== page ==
Electromagnetic radiation's spectral energy distribution (SED) is a function, i.e., plot of brightness or flux density (i.e., power) versus the frequency or wavelength (the choice of which produce different results: see below) from a source. The shape of the continuum and any spectral signatures reveal information about the source.
A single instrument (e.g., a single spectrograph) always has bandwidth limitations, and overcoming that with multiple instruments leads to data-calibration challenges. If the SED of an astronomical object is measured from Earth, the effects of Earth atmosphere must be compensated for. Reddening requires similar compensation, even from space.
The alternate term, spectral power distribution (SPD) is used in some other (non-astronomy) fields.
Plotting by wavelength versus plotting by frequency has consequences: the peak wavelength differs in the two cases if each is plotted linearly, a consequence of plotting density functions over values that have a reciprocal relationship. Taking black-body spectrum as an example, plotting wavelengths by millimeter (0 mm, 1 mm, 2 mm, 3 mm, ...) crowds all the infrared, visible light, ultraviolet, etc., between 0 and 1 and spreads radio over a wide range. Plotting frequency by 100 GHz (0 GHz, 100 GHz, 200 GHz, 300 GHz, ...) crowds the radio into 0-300 GHz and spreads the others over the rest. The CMB (black-body) SED's peak is cited at various valid wavelengths and frequencies, each representing a temperature of 2.72548 K, differing according to how it is plotted:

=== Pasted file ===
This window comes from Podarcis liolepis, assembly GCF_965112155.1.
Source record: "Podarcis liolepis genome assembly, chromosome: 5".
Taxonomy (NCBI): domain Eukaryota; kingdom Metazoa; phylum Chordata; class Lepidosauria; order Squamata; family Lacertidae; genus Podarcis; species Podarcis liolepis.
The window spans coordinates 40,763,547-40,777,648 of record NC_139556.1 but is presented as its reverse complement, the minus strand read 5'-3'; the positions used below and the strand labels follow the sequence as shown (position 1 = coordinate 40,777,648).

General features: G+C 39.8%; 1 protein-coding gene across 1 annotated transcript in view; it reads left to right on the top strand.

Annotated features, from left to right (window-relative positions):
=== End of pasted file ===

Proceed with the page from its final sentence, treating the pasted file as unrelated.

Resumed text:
|plotted by||peak frequency||peak wavelength||peak photon energy|
|linear wavelength||282 GHz||1.063 mm||1.168 × 10-3 eV|
|linear frequency||160.23 GHz||1.871 mm||6.26 × 10-4 eV|
|log of either||222.6 GHz||1.347 mm||9.2 × 10-4 eV|
Plots against the log of either produce an equivalent plot: 1 mm≡300 GHz, 10 mm≡30 GHz, 100 mm≡3 GHz, etc.
SED fitting (aka spectral energy distribution fitting) matches an observed SED with SEDs implying certain characteristics of the source. A common use is classifying distant galaxies, to help determine their age and degree of star formation. A challenge is that a young galaxy with dust has a SED across ultraviolet, visible light, and near infrared as an old galaxy. A fitting method is Markov chain Monte Carlo (MCMC), using random walks around a parameter-space to determine the degree of unique fit between an SED and a known type of object. GalMC is an example of software that takes this approach.